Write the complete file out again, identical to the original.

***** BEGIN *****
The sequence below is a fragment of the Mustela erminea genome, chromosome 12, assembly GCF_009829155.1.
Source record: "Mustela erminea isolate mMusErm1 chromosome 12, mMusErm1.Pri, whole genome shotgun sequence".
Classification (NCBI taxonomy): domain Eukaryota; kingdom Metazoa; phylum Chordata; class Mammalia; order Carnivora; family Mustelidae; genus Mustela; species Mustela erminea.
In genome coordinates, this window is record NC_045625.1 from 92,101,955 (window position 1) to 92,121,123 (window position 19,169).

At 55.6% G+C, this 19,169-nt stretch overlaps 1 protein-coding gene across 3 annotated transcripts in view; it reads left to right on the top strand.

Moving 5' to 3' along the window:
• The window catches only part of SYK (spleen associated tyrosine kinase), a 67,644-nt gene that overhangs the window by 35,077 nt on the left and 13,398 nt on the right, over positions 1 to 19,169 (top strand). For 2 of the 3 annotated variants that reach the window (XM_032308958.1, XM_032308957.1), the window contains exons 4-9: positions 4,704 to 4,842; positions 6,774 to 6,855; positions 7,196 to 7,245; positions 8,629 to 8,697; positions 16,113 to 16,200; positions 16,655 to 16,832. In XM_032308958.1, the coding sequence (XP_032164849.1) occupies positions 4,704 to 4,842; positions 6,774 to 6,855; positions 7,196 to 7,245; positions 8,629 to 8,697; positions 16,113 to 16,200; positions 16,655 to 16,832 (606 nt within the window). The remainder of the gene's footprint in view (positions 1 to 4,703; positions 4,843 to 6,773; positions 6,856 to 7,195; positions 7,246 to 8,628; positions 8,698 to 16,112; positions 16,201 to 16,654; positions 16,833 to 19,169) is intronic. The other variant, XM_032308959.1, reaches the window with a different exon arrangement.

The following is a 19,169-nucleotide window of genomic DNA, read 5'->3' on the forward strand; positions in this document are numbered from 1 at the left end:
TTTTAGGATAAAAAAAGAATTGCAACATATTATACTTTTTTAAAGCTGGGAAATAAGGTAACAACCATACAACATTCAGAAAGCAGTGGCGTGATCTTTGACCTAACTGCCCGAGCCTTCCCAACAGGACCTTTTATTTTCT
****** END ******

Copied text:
The sequence below is a fragment of the Mustela erminea genome, chromosome 12, assembly GCF_009829155.1.
Source record: "Mustela erminea isolate mMusErm1 chromosome 12, mMusErm1.Pri, whole genome shotgun sequence".
Classification (NCBI taxonomy): domain Eukaryota; kingdom Metazoa; phylum Chordata; class Mammalia; order Carnivora; family Mustelidae; genus Mustela; species Mustela erminea.
In genome coordinates, this window is record NC_045625.1 from 92,101,955 (window position 1) to 92,121,123 (window position 19,169).

At 55.6% G+C, this 19,169-nt stretch overlaps 1 protein-coding gene across 3 annotated transcripts in view; it reads left to right on the top strand.

Moving 5' to 3' along the window:
• The window catches only part of SYK (spleen associated tyrosine kinase), a 67,644-nt gene that overhangs the window by 35,077 nt on the left and 13,398 nt on the right, over positions 1 to 19,169 (top strand). For 2 of the 3 annotated variants that reach the window (XM_032308958.1, XM_032308957.1), the window contains exons 4-9: positions 4,704 to 4,842; positions 6,774 to 6,855; positions 7,196 to 7,245; positions 8,629 to 8,697; positions 16,113 to 16,200; positions 16,655 to 16,832. In XM_032308958.1, the coding sequence (XP_032164849.1) occupies positions 4,704 to 4,842; positions 6,774 to 6,855; positions 7,196 to 7,245; positions 8,629 to 8,697; positions 16,113 to 16,200; positions 16,655 to 16,832 (606 nt within the window). The remainder of the gene's footprint in view (positions 1 to 4,703; positions 4,843 to 6,773; positions 6,856 to 7,195; positions 7,246 to 8,628; positions 8,698 to 16,112; positions 16,201 to 16,654; positions 16,833 to 19,169) is intronic. The other variant, XM_032308959.1, reaches the window with a different exon arrangement.

The following is a 19,169-nucleotide window of genomic DNA, read 5'->3' on the forward strand; positions in this document are numbered from 1 at the left end:
TTTTAGGATAAAAAAAGAATTGCAACATATTATACTTTTTTAAAGCTGGGAAATAAGGTAACAACCATACAACATTCAGAAAGCAGTGGCGTGATCTTTGACCTAACTGCCCGAGCCTTCCCAACAGGACCTTTTATTTTCT